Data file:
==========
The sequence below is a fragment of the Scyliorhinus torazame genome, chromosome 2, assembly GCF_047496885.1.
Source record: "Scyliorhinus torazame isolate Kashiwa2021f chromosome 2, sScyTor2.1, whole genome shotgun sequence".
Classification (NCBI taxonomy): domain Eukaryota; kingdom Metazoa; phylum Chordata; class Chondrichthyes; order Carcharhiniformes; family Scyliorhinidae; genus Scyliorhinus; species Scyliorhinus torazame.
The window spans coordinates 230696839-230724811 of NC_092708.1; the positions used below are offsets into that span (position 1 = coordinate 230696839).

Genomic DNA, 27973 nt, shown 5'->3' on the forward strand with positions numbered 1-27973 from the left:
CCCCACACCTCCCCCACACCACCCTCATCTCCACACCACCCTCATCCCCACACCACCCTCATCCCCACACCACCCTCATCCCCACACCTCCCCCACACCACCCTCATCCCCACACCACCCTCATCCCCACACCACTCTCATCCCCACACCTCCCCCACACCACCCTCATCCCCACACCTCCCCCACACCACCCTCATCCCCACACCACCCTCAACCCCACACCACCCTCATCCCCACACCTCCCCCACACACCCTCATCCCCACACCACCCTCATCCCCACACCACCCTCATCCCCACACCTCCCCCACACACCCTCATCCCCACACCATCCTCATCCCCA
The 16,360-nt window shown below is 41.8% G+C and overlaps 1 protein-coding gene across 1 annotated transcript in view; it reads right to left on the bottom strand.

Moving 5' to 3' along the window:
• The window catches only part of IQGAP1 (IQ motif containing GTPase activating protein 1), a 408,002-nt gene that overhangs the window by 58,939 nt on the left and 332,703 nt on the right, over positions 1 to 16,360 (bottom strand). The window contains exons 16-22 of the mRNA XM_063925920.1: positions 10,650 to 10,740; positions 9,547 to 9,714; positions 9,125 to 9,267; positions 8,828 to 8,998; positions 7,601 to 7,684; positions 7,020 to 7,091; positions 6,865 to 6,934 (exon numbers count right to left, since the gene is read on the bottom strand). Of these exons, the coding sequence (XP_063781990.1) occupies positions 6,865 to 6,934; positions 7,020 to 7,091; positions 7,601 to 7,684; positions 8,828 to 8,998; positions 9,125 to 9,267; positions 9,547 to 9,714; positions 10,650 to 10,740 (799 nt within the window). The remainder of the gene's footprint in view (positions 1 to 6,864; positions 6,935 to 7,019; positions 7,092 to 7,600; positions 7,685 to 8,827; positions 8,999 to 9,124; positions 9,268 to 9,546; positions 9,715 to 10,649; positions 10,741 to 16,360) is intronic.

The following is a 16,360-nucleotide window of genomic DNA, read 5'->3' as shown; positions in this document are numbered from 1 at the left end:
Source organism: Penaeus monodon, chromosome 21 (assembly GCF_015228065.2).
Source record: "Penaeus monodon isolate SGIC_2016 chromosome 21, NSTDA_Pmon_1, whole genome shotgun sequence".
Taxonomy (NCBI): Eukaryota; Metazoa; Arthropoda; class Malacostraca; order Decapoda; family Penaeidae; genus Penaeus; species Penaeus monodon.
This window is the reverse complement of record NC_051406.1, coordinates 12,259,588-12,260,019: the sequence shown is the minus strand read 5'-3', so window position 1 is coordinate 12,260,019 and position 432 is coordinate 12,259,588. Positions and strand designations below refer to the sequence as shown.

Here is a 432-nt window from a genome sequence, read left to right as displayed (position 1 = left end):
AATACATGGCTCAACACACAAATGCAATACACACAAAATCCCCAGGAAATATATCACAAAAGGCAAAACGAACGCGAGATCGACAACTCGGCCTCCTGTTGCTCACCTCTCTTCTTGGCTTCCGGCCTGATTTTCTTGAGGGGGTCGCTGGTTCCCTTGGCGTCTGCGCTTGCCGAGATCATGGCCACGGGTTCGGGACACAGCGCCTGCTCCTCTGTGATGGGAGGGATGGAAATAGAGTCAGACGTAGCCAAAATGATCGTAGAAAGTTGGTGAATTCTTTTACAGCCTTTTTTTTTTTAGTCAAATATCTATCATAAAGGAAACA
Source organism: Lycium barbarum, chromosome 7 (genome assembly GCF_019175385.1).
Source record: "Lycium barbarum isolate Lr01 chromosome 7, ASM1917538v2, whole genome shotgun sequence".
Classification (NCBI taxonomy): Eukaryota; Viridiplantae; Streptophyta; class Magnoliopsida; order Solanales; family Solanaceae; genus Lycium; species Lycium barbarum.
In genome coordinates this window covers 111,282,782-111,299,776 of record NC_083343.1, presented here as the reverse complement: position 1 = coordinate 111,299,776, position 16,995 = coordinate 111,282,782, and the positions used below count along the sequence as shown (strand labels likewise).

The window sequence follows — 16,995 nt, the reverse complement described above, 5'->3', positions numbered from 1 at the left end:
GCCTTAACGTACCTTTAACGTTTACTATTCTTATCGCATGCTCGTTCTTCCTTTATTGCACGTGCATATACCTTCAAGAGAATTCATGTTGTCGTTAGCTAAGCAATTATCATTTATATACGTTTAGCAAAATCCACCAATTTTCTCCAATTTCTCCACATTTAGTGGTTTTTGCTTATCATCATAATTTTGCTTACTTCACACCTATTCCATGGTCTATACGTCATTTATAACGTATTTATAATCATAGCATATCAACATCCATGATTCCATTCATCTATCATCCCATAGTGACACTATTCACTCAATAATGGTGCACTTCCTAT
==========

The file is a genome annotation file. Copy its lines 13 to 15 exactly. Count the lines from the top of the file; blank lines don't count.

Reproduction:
Taxonomy (NCBI): Eukaryota; Metazoa; Arthropoda; class Malacostraca; order Decapoda; family Penaeidae; genus Penaeus; species Penaeus monodon.
This window is the reverse complement of record NC_051406.1, coordinates 12,259,588-12,260,019: the sequence shown is the minus strand read 5'-3', so window position 1 is coordinate 12,260,019 and position 432 is coordinate 12,259,588. Positions and strand designations below refer to the sequence as shown.

Here is a 432-nt window from a genome sequence, read left to right as displayed (position 1 = left end):